Church Planting After the Fall (of the Berlin Wall)

Three generations after East Germany rejected Christianity. Now group of prayerful believers see an opportunity.

When Aaron Köhler tries to talk to people in Cottbus, Germany, about Jesus, church, and faith, he can’t assume they know what he’s talking about.

Many in the city near the Polish border don’t know anything about Christianity. Köhler has had people ask him whether Christmas and Easter are Christian holidays, and if so, what they’re about. One time, he talked to someone at a local market who wasn’t familiar with the name Jesus. The person had never even heard it, that they could recall.

“That was crazy for me. In the ‘land of the Reformation,’ in a supposedly ‘Christian country,’ these people don’t even know the basic basics,” said Köhler, copastor of a church plant called Mittendrin (“In the Middle”).

According to the most recent data from Germany’s Federal Agency for Civic Education, more than 60 percent of Germans identify as Christian. A little more than a quarter say they have no religion.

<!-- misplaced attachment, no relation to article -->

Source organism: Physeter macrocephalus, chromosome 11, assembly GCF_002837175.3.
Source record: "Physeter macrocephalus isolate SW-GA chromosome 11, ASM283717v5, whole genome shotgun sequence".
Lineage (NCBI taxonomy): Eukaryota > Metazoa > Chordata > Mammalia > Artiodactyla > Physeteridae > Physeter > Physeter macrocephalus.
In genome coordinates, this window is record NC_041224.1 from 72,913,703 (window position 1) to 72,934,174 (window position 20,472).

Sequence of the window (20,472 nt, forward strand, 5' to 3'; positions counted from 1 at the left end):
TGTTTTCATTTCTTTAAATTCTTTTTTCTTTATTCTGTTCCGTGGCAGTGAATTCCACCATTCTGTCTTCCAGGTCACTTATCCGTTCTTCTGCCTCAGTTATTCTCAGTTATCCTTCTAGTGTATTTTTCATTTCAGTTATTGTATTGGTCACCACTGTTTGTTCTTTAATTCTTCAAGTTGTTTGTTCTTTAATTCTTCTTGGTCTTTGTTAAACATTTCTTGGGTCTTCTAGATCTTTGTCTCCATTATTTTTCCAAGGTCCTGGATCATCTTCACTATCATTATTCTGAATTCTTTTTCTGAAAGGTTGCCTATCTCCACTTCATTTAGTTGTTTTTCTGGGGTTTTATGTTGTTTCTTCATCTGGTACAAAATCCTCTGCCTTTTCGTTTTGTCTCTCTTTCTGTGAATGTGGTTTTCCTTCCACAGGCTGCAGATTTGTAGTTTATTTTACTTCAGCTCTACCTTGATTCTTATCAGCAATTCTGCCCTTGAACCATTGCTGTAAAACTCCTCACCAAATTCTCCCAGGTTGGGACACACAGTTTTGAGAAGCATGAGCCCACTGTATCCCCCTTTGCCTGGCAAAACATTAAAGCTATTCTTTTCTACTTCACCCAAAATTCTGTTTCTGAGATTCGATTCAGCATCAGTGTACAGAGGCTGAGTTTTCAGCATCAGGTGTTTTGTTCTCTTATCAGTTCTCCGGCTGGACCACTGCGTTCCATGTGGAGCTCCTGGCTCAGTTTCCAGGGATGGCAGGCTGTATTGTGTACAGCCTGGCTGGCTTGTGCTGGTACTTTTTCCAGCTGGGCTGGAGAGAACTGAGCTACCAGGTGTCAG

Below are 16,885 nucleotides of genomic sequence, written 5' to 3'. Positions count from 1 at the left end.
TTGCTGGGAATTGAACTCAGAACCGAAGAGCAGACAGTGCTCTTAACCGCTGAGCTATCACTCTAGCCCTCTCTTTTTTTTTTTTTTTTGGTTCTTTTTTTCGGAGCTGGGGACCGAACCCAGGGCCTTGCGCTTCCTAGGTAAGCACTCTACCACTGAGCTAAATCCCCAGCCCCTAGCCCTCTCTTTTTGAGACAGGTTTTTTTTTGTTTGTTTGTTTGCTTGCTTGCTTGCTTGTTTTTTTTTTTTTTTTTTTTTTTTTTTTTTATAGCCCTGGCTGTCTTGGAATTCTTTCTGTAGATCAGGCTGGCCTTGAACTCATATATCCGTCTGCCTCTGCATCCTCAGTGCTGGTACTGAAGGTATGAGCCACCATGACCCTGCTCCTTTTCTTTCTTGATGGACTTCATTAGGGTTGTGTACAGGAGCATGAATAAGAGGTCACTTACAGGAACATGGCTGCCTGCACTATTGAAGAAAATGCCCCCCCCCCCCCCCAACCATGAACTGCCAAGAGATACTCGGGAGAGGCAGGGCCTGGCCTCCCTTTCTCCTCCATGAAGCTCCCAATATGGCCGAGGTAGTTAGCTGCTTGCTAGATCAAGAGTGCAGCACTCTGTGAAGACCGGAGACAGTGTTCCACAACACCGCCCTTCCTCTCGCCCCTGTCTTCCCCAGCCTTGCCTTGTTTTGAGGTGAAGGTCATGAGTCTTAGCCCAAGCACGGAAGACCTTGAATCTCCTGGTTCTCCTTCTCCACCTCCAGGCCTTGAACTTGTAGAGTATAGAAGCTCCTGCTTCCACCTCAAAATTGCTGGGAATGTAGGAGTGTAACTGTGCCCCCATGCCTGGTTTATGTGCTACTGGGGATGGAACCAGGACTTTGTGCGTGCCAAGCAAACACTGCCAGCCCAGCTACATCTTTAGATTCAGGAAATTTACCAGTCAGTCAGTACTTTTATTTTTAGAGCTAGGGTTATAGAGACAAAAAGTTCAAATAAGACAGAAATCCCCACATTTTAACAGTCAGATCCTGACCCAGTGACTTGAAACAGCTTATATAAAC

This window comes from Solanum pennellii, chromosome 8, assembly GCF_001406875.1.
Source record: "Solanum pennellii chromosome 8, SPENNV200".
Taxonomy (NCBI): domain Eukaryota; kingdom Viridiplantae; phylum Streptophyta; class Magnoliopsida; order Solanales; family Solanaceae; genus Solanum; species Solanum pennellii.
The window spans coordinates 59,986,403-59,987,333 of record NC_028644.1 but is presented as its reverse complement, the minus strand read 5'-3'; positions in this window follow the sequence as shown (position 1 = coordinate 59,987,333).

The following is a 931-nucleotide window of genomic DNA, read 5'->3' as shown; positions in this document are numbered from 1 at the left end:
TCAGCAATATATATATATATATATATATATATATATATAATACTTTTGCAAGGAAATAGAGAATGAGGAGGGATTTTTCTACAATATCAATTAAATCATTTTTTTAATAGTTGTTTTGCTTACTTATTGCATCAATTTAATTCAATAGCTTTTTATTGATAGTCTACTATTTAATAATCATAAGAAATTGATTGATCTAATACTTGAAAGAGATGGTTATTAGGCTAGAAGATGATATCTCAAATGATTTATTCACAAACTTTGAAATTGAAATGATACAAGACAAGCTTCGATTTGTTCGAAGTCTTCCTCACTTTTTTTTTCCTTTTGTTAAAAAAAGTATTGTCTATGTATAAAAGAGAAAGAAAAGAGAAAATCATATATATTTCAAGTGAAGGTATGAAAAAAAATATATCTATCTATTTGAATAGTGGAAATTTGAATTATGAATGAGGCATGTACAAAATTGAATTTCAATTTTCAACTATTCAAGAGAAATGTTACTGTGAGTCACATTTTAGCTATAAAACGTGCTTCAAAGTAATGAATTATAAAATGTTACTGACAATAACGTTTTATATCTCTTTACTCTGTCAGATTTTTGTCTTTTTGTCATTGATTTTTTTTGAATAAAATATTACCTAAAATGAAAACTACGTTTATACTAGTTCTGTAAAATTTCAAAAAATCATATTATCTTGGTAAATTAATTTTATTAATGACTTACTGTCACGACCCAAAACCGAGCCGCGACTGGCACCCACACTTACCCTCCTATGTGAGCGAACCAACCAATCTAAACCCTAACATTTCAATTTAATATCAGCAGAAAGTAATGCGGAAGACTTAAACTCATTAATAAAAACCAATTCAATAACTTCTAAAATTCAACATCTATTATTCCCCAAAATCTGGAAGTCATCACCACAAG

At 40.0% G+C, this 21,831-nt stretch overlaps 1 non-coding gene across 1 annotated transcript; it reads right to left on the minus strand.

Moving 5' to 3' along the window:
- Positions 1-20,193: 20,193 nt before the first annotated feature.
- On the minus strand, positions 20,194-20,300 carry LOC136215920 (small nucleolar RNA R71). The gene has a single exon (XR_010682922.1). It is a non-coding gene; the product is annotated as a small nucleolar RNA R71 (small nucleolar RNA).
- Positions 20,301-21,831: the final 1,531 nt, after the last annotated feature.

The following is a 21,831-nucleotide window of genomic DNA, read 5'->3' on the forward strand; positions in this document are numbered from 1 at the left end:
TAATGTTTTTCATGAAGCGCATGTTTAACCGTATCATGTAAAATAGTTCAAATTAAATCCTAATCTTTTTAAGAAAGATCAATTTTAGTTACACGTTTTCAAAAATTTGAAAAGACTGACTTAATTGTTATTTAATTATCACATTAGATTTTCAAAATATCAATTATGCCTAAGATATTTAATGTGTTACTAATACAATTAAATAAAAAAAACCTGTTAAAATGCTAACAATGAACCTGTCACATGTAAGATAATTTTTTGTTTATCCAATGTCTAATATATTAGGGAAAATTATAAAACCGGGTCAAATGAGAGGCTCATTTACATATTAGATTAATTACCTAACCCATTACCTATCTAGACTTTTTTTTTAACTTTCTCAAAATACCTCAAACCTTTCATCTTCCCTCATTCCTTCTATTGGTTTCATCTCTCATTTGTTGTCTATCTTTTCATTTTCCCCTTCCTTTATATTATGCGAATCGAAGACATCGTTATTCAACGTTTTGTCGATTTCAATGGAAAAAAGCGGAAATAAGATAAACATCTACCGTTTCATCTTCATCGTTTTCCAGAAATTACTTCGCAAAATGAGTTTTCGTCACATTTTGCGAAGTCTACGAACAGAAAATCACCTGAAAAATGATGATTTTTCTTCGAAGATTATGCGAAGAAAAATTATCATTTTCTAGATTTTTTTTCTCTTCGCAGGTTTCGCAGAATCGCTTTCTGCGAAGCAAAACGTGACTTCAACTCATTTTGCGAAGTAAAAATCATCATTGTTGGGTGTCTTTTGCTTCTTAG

Zoom in a little closer, though, and stark regional differences emerge. In the western part of the country—which includes Hamburg, Munich, Cologne, Frankfurt, Stuttgart, and Düsseldorf—three-quarters of the population identify as Christian. But in the east, the region that was a Soviet Union satellite state from 1949 to 1990, only a quarter of Germans are Christian, with nearly 70 percent identifying themselves as nicht gläubig, or nonbelievers.

Christianity is, of course, declining in much of formerly Protestant Europe. But eastern Germany stands out, even compared with other rapidly secularizing nations. Here, large swaths of the population have had no serious contact with Christianity for three generations.

“For …

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